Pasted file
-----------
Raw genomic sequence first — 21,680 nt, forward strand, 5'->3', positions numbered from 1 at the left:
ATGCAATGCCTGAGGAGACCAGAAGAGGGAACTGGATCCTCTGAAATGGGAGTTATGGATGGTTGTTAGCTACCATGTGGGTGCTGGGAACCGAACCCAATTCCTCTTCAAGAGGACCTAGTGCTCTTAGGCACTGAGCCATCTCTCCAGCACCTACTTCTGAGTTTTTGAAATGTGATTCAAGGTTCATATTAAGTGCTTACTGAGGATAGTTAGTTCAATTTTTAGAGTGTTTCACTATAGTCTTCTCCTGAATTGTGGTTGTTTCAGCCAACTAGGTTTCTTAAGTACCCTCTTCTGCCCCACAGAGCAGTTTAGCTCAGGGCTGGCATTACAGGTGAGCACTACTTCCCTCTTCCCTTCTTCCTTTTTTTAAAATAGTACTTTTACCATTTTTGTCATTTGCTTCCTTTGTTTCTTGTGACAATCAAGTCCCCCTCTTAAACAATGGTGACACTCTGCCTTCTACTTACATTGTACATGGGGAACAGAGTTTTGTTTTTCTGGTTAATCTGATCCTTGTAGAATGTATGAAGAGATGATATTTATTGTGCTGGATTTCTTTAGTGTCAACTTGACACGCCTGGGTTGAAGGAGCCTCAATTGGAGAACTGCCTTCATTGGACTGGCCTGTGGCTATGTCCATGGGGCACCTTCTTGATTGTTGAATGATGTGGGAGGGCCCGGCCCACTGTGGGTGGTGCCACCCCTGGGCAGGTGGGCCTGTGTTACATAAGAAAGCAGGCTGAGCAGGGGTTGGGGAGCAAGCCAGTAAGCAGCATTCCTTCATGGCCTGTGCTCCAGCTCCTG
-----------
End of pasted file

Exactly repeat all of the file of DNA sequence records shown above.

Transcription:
Raw genomic sequence first — 21,680 nt, forward strand, 5'->3', positions numbered from 1 at the left:
ATGCAATGCCTGAGGAGACCAGAAGAGGGAACTGGATCCTCTGAAATGGGAGTTATGGATGGTTGTTAGCTACCATGTGGGTGCTGGGAACCGAACCCAATTCCTCTTCAAGAGGACCTAGTGCTCTTAGGCACTGAGCCATCTCTCCAGCACCTACTTCTGAGTTTTTGAAATGTGATTCAAGGTTCATATTAAGTGCTTACTGAGGATAGTTAGTTCAATTTTTAGAGTGTTTCACTATAGTCTTCTCCTGAATTGTGGTTGTTTCAGCCAACTAGGTTTCTTAAGTACCCTCTTCTGCCCCACAGAGCAGTTTAGCTCAGGGCTGGCATTACAGGTGAGCACTACTTCCCTCTTCCCTTCTTCCTTTTTTTAAAATAGTACTTTTACCATTTTTGTCATTTGCTTCCTTTGTTTCTTGTGACAATCAAGTCCCCCTCTTAAACAATGGTGACACTCTGCCTTCTACTTACATTGTACATGGGGAACAGAGTTTTGTTTTTCTGGTTAATCTGATCCTTGTAGAATGTATGAAGAGATGATATTTATTGTGCTGGATTTCTTTAGTGTCAACTTGACACGCCTGGGTTGAAGGAGCCTCAATTGGAGAACTGCCTTCATTGGACTGGCCTGTGGCTATGTCCATGGGGCACCTTCTTGATTGTTGAATGATGTGGGAGGGCCCGGCCCACTGTGGGTGGTGCCACCCCTGGGCAGGTGGGCCTGTGTTACATAAGAAAGCAGGCTGAGCAGGGGTTGGGGAGCAAGCCAGTAAGCAGCATTCCTTCATGGCCTGTGCTCCAGCTCCTG